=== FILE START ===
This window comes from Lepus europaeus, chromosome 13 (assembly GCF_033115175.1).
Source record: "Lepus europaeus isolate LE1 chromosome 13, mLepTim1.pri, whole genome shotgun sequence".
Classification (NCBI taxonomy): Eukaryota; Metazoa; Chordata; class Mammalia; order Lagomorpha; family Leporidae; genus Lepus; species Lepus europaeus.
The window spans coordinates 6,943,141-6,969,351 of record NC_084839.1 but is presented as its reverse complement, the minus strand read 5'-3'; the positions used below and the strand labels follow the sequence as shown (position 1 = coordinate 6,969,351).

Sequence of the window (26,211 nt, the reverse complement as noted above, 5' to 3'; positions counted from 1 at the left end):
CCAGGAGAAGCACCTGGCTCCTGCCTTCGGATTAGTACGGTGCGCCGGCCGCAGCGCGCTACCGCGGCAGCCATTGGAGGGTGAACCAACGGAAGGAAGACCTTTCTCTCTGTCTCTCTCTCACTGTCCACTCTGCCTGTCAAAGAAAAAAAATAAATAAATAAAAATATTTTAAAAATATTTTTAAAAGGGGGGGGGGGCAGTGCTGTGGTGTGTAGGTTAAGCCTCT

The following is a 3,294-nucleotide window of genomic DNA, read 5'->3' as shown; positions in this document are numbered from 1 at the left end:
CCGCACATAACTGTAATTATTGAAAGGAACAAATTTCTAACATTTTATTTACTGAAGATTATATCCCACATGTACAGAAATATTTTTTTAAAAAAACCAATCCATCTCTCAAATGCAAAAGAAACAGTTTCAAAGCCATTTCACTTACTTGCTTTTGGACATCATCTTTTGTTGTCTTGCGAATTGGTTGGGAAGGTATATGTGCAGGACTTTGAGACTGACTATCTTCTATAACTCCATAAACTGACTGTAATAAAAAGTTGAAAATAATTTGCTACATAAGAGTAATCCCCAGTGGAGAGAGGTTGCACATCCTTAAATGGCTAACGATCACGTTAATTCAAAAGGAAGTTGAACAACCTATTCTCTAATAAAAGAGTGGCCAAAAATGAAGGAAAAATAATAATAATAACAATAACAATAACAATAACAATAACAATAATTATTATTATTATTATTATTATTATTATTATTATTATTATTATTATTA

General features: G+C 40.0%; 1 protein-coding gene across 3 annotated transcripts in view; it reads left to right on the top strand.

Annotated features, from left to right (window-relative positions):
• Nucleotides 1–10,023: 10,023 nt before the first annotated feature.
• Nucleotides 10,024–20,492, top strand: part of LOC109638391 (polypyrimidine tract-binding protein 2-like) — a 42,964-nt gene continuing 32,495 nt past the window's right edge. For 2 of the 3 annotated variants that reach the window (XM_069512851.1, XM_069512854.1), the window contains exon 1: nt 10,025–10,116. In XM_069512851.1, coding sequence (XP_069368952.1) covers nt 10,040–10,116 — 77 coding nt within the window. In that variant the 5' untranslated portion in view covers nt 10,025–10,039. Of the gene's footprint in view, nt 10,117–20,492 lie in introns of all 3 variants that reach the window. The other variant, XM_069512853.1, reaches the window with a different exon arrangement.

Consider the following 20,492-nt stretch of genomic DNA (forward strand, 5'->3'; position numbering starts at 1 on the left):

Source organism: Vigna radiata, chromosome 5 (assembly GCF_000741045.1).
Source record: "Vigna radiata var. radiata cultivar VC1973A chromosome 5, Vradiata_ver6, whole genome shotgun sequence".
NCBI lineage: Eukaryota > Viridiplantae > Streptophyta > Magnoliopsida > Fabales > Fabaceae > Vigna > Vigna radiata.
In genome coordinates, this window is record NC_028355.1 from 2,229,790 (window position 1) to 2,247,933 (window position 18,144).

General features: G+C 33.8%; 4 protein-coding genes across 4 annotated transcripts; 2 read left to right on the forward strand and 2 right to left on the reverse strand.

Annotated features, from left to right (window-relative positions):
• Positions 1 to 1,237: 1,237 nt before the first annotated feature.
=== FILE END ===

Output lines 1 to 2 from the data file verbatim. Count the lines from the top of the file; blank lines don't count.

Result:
This window comes from Lepus europaeus, chromosome 13 (assembly GCF_033115175.1).
Source record: "Lepus europaeus isolate LE1 chromosome 13, mLepTim1.pri, whole genome shotgun sequence".